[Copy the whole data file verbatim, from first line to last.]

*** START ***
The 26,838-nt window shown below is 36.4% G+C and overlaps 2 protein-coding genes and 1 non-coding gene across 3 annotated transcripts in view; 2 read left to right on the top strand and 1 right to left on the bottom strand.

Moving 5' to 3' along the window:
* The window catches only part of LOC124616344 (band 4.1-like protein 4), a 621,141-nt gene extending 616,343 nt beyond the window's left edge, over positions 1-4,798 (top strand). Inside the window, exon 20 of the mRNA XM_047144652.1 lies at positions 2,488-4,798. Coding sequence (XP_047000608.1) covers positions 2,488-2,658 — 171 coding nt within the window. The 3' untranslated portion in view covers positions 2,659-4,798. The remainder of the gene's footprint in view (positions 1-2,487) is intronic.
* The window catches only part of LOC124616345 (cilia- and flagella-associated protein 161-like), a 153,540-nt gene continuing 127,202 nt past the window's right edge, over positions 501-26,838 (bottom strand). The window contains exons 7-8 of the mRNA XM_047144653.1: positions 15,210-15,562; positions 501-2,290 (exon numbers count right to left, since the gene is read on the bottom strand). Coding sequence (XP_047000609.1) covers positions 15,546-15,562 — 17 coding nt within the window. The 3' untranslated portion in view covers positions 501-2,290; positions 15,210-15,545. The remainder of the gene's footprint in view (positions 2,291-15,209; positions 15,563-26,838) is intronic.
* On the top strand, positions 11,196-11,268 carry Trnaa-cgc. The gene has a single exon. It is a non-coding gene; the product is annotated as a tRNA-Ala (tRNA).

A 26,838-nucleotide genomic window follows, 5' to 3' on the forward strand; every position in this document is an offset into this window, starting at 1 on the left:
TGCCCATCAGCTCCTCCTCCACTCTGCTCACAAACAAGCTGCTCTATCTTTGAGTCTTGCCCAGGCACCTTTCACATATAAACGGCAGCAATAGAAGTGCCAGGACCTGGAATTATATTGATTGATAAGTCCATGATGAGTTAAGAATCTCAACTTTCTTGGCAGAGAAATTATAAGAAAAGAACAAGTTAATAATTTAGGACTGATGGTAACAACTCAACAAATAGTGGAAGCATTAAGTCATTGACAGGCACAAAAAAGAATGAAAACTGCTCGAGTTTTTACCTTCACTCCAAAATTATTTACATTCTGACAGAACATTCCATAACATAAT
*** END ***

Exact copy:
The 26,838-nt window shown below is 36.4% G+C and overlaps 2 protein-coding genes and 1 non-coding gene across 3 annotated transcripts in view; 2 read left to right on the top strand and 1 right to left on the bottom strand.

Moving 5' to 3' along the window:
* The window catches only part of LOC124616344 (band 4.1-like protein 4), a 621,141-nt gene extending 616,343 nt beyond the window's left edge, over positions 1-4,798 (top strand). Inside the window, exon 20 of the mRNA XM_047144652.1 lies at positions 2,488-4,798. Coding sequence (XP_047000608.1) covers positions 2,488-2,658 — 171 coding nt within the window. The 3' untranslated portion in view covers positions 2,659-4,798. The remainder of the gene's footprint in view (positions 1-2,487) is intronic.
* The window catches only part of LOC124616345 (cilia- and flagella-associated protein 161-like), a 153,540-nt gene continuing 127,202 nt past the window's right edge, over positions 501-26,838 (bottom strand). The window contains exons 7-8 of the mRNA XM_047144653.1: positions 15,210-15,562; positions 501-2,290 (exon numbers count right to left, since the gene is read on the bottom strand). Coding sequence (XP_047000609.1) covers positions 15,546-15,562 — 17 coding nt within the window. The 3' untranslated portion in view covers positions 501-2,290; positions 15,210-15,545. The remainder of the gene's footprint in view (positions 2,291-15,209; positions 15,563-26,838) is intronic.
* On the top strand, positions 11,196-11,268 carry Trnaa-cgc. The gene has a single exon. It is a non-coding gene; the product is annotated as a tRNA-Ala (tRNA).

A 26,838-nucleotide genomic window follows, 5' to 3' on the forward strand; every position in this document is an offset into this window, starting at 1 on the left:
TGCCCATCAGCTCCTCCTCCACTCTGCTCACAAACAAGCTGCTCTATCTTTGAGTCTTGCCCAGGCACCTTTCACATATAAACGGCAGCAATAGAAGTGCCAGGACCTGGAATTATATTGATTGATAAGTCCATGATGAGTTAAGAATCTCAACTTTCTTGGCAGAGAAATTATAAGAAAAGAACAAGTTAATAATTTAGGACTGATGGTAACAACTCAACAAATAGTGGAAGCATTAAGTCATTGACAGGCACAAAAAAGAATGAAAACTGCTCGAGTTTTTACCTTCACTCCAAAATTATTTACATTCTGACAGAACATTCCATAACATAAT